kuya puti

Loosely translated, kuya puti means "uncle white-guy" in Tagalog.

I now respond to this, because it's what Ben's little nieces and nephews call me. The older ones call me Uncle Jeffrey, the title rarely dropped as dictated by culture and tradition. There are ates and tatays and many more, but Ben is a kuya, and by default I am now a kuya too.

I don't fully understand it, but I go with it.

I've been hearing it a lot more lately, because Ben's brother passed away last week. It was sudden and unexpected. Per tradition, nine days of prayer are held somewhere, and that somewhere is our living room. There's a makeshift shrine on our buffet where I've come to memorize parts of the Rosary, the Virgin Mary atop a spare bed sheet.

I don't fully understand it, but I go with it.

There are many milestones and events that form a long-term relationship, but no one talks about what happens when, together, you first encounter death. You're suddenly thrust into new territory and realize you're awkwardly unprepared - an emotional pop quiz on chapters you've both yet to read. You know eventually the darkness will give way to light, but you (naively?) hope to not make such a fuss the next time he doesn't replace the toilet paper. The lines of grieving blur, and on any given day it's unclear who is comforting whom.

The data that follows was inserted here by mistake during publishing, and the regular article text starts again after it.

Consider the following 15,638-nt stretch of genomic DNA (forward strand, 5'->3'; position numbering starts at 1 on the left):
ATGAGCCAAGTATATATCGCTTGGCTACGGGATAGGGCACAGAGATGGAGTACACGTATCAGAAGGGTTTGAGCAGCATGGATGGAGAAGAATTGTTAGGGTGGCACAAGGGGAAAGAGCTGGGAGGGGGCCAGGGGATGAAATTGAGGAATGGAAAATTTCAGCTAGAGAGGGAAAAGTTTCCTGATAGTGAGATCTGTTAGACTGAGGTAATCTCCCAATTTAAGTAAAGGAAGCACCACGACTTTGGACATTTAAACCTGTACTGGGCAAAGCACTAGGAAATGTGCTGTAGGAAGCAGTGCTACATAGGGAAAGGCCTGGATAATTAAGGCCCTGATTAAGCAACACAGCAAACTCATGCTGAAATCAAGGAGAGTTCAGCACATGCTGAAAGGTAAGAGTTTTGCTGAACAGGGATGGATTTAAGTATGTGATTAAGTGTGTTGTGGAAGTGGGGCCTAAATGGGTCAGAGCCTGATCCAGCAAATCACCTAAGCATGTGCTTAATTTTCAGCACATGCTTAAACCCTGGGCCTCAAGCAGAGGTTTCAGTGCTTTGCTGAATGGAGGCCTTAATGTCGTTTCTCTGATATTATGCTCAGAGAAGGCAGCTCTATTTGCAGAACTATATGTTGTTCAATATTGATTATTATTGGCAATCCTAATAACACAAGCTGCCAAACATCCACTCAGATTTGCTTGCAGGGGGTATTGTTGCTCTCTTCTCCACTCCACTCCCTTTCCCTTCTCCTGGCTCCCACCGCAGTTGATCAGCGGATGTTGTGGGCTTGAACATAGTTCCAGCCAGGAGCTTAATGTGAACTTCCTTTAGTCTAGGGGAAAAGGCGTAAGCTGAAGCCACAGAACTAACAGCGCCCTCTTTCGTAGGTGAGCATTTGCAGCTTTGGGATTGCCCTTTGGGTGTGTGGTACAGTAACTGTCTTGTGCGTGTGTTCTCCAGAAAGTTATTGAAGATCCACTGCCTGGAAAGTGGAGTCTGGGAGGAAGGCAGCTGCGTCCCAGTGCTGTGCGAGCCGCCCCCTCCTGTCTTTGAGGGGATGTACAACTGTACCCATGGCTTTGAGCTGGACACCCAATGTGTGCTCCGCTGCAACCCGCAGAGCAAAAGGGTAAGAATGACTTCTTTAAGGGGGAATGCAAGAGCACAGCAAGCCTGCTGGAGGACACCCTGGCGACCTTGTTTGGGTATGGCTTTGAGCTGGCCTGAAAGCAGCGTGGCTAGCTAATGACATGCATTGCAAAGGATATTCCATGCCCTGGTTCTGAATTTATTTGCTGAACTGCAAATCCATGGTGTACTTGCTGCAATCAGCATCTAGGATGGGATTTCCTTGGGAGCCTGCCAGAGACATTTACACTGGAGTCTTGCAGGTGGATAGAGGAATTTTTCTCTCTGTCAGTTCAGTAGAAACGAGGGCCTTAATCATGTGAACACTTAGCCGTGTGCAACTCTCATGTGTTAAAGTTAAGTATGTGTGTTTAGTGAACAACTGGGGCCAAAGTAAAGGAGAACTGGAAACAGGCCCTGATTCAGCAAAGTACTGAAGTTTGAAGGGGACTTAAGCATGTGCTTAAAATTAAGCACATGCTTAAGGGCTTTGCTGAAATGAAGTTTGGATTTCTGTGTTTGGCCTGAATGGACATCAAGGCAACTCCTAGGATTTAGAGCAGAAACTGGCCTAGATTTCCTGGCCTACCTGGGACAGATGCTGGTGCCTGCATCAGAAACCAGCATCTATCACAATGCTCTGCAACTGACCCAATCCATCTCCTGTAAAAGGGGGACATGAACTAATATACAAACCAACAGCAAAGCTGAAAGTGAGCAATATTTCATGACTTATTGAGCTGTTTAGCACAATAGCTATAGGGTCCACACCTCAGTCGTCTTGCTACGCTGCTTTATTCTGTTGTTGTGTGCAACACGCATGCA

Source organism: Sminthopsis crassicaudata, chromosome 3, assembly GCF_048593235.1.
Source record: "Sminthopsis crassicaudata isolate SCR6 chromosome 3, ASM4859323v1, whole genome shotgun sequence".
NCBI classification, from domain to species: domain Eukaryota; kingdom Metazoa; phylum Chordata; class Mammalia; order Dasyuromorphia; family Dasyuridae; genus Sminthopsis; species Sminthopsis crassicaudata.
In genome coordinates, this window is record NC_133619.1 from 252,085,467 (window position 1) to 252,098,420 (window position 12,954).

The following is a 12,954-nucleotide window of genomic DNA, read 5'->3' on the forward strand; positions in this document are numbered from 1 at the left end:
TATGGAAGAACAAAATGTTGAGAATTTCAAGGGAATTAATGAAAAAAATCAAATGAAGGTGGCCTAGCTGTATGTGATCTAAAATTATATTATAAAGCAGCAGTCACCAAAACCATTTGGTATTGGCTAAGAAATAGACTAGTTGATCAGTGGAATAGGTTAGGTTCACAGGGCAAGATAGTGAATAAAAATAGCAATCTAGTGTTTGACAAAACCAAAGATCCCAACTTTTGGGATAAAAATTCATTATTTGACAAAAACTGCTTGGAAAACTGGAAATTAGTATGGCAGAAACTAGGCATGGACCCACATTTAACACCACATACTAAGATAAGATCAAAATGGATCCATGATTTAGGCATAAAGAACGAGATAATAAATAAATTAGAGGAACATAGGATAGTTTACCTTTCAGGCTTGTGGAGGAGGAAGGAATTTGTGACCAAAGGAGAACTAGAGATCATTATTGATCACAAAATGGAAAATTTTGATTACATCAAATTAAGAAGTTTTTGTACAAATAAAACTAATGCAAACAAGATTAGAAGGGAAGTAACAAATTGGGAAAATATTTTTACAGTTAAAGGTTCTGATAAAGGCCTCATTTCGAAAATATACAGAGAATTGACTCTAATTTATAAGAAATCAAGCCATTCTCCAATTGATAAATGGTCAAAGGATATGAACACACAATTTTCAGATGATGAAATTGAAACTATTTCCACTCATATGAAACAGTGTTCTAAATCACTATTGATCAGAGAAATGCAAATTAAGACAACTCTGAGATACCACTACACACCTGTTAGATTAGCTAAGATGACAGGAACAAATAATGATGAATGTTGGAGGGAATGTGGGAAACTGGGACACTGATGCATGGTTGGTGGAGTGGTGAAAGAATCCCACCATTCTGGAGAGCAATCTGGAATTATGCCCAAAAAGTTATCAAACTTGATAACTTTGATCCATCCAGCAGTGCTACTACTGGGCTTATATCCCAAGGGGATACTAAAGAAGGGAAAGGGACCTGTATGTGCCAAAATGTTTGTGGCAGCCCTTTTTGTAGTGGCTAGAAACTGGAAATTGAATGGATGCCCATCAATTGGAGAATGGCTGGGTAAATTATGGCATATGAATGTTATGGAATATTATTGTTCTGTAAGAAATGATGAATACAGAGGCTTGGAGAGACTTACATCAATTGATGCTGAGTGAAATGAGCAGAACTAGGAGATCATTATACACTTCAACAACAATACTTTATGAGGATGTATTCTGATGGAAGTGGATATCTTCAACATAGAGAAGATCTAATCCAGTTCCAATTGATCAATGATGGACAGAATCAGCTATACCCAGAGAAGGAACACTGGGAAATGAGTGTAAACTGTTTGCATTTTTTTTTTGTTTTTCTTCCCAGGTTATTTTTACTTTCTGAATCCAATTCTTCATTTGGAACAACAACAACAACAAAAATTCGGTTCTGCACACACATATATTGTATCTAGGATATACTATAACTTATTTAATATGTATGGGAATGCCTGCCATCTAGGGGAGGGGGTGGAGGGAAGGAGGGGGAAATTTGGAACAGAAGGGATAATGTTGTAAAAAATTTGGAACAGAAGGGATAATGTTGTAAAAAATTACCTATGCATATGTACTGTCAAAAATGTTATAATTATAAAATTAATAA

You want to do everything but most of the time there's nothing you can do. You internally debate where to sit, what to say, how to be present while still allowing space, where's the sympathy card from "people who aren't blood related but swear they have every intention of getting some form of married eventually but for now are living in sin and didn't really know the deceased?"

Small anxieties, sure, but let's not pretend they don't enjoy coming out to play.

The one thing I've learned through all this is that we will be okay, which is as vague a description as it is deliberate. The disposable pans of food will slowly disappear from the fridge. The flowers will wilt, the doorbell will stop ringing, and we'll soon discuss when to get a Christmas tree. The holidays will be rough, but who are we kidding, when are they not?

Understatement of the week? This is hard. But this is not about me, a valuable lesson I'm slowly learning that goes far beyond this week. I don't know how to be a partner, a kuya, an emotionally stable person...I'm usually two for three at best. But I'm going with it. Doing my best, celebrating life - this emotional wound a fresh reminder that life is too short to proceed any differently.